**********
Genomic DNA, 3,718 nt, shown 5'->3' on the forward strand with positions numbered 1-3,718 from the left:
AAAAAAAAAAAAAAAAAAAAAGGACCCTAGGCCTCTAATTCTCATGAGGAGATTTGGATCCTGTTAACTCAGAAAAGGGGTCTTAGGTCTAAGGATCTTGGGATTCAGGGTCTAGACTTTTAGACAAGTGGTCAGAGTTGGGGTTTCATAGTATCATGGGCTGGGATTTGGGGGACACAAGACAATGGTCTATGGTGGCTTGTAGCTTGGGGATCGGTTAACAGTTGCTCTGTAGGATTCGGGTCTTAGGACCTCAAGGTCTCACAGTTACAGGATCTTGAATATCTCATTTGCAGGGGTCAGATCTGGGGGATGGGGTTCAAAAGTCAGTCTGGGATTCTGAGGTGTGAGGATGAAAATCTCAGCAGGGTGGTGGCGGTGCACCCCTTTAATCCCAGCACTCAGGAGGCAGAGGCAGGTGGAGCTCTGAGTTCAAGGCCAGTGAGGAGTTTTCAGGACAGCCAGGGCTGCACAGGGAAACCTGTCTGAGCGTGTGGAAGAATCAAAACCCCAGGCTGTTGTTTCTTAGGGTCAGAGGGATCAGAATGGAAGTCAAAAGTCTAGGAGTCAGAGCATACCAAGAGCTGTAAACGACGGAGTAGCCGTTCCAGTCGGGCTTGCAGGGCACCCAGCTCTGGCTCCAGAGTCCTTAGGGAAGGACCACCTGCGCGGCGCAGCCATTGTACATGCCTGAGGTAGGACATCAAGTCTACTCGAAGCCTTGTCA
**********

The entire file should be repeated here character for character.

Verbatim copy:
Genomic DNA, 3,718 nt, shown 5'->3' on the forward strand with positions numbered 1-3,718 from the left:
AAAAAAAAAAAAAAAAAAAAAGGACCCTAGGCCTCTAATTCTCATGAGGAGATTTGGATCCTGTTAACTCAGAAAAGGGGTCTTAGGTCTAAGGATCTTGGGATTCAGGGTCTAGACTTTTAGACAAGTGGTCAGAGTTGGGGTTTCATAGTATCATGGGCTGGGATTTGGGGGACACAAGACAATGGTCTATGGTGGCTTGTAGCTTGGGGATCGGTTAACAGTTGCTCTGTAGGATTCGGGTCTTAGGACCTCAAGGTCTCACAGTTACAGGATCTTGAATATCTCATTTGCAGGGGTCAGATCTGGGGGATGGGGTTCAAAAGTCAGTCTGGGATTCTGAGGTGTGAGGATGAAAATCTCAGCAGGGTGGTGGCGGTGCACCCCTTTAATCCCAGCACTCAGGAGGCAGAGGCAGGTGGAGCTCTGAGTTCAAGGCCAGTGAGGAGTTTTCAGGACAGCCAGGGCTGCACAGGGAAACCTGTCTGAGCGTGTGGAAGAATCAAAACCCCAGGCTGTTGTTTCTTAGGGTCAGAGGGATCAGAATGGAAGTCAAAAGTCTAGGAGTCAGAGCATACCAAGAGCTGTAAACGACGGAGTAGCCGTTCCAGTCGGGCTTGCAGGGCACCCAGCTCTGGCTCCAGAGTCCTTAGGGAAGGACCACCTGCGCGGCGCAGCCATTGTACATGCCTGAGGTAGGACATCAAGTCTACTCGAAGCCTTGTCA